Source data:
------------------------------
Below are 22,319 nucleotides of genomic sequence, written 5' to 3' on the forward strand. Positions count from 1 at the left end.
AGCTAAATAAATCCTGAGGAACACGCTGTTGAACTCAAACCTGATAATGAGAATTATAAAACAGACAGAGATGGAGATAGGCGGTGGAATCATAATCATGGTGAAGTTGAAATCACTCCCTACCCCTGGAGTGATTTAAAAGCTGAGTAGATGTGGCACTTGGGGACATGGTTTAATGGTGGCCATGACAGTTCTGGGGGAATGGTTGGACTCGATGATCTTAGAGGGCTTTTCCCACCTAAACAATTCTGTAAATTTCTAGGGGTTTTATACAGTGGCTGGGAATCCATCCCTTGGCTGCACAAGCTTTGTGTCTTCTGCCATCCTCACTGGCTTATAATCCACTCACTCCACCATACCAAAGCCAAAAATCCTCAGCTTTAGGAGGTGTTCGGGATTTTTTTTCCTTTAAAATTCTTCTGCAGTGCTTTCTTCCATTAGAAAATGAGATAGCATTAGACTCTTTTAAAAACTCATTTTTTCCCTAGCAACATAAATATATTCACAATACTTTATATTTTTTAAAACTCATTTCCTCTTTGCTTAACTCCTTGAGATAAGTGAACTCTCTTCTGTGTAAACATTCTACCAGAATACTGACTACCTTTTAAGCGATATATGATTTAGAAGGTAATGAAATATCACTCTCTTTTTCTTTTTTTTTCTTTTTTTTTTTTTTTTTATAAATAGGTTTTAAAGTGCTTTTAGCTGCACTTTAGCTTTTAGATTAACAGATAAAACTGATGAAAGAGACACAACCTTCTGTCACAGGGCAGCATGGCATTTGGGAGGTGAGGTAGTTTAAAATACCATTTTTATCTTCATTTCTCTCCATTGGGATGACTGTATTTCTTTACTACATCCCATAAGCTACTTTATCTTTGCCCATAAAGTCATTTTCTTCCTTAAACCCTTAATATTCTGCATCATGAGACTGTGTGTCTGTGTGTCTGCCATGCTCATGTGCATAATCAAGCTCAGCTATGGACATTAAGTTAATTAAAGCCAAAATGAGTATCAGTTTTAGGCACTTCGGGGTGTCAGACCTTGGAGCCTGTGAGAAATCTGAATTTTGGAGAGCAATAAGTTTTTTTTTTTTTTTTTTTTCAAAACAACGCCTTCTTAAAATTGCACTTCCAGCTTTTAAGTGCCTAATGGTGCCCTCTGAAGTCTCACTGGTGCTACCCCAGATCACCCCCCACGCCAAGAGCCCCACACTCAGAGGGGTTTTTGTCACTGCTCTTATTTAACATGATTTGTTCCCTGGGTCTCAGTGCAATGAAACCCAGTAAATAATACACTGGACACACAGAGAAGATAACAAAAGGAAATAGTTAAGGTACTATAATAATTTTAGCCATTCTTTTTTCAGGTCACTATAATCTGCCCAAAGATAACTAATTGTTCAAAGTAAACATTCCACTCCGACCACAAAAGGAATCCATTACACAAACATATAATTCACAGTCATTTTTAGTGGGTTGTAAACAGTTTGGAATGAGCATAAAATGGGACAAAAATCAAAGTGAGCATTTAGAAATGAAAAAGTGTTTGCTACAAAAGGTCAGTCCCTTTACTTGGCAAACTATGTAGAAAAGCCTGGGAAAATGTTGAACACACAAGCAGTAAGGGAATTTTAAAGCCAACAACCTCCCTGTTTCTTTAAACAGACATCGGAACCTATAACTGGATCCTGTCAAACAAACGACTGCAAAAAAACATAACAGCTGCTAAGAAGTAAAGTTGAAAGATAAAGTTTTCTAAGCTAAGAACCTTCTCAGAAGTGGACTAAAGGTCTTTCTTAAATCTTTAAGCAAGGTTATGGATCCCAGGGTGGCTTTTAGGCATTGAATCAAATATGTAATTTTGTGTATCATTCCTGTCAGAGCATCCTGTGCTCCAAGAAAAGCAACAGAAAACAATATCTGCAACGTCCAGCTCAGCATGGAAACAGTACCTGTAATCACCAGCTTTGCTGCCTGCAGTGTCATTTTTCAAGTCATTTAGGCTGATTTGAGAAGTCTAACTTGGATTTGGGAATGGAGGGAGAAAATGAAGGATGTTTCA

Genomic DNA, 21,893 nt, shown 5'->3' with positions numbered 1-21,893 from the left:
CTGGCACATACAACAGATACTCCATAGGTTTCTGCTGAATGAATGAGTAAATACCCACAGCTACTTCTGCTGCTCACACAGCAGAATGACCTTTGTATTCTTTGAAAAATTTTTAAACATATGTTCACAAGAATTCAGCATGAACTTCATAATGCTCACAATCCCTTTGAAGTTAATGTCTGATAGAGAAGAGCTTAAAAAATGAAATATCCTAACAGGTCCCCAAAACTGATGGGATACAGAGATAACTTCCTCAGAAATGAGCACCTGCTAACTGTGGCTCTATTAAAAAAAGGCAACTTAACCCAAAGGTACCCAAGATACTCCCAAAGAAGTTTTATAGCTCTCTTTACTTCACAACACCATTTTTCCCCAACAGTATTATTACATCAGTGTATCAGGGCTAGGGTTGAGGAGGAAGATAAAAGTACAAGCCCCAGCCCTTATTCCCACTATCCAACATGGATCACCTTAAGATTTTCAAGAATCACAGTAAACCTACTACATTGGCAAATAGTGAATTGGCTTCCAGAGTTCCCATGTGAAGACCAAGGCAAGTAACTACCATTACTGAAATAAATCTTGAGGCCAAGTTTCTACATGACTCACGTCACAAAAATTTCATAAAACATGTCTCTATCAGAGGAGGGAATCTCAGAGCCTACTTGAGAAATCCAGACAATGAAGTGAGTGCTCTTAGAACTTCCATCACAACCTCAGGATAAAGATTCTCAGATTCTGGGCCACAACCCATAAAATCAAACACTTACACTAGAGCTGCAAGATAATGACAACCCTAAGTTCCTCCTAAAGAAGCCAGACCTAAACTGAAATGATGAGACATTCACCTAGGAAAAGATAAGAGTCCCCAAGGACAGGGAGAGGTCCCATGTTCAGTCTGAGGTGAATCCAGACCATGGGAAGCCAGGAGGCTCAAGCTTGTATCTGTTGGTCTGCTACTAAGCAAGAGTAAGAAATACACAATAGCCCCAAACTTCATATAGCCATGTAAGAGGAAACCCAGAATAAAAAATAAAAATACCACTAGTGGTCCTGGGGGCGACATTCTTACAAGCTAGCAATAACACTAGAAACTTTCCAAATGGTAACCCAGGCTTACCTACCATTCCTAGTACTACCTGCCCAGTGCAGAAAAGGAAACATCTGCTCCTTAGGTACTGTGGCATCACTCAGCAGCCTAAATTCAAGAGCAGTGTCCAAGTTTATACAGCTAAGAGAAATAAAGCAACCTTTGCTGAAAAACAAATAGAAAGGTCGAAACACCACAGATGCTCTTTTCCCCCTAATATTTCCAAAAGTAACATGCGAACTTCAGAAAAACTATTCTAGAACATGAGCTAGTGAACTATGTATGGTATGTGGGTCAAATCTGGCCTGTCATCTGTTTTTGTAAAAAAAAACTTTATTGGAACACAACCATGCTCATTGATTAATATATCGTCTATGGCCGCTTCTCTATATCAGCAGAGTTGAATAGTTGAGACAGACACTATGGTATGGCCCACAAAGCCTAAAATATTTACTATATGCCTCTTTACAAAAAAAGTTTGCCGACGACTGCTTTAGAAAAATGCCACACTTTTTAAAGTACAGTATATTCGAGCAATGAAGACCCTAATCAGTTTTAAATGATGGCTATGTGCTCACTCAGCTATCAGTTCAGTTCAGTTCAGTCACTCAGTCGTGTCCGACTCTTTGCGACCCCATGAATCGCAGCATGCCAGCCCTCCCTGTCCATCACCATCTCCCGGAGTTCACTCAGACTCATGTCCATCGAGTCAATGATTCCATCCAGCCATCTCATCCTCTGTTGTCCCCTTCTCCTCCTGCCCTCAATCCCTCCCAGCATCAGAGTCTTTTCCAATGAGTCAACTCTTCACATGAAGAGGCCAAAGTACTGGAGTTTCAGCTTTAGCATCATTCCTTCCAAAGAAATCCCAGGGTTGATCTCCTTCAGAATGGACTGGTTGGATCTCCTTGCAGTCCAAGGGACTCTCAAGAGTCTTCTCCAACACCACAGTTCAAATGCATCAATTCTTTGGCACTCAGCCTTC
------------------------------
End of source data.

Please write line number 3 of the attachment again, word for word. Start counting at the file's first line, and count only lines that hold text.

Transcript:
Genomic DNA, 21,893 nt, shown 5'->3' with positions numbered 1-21,893 from the left: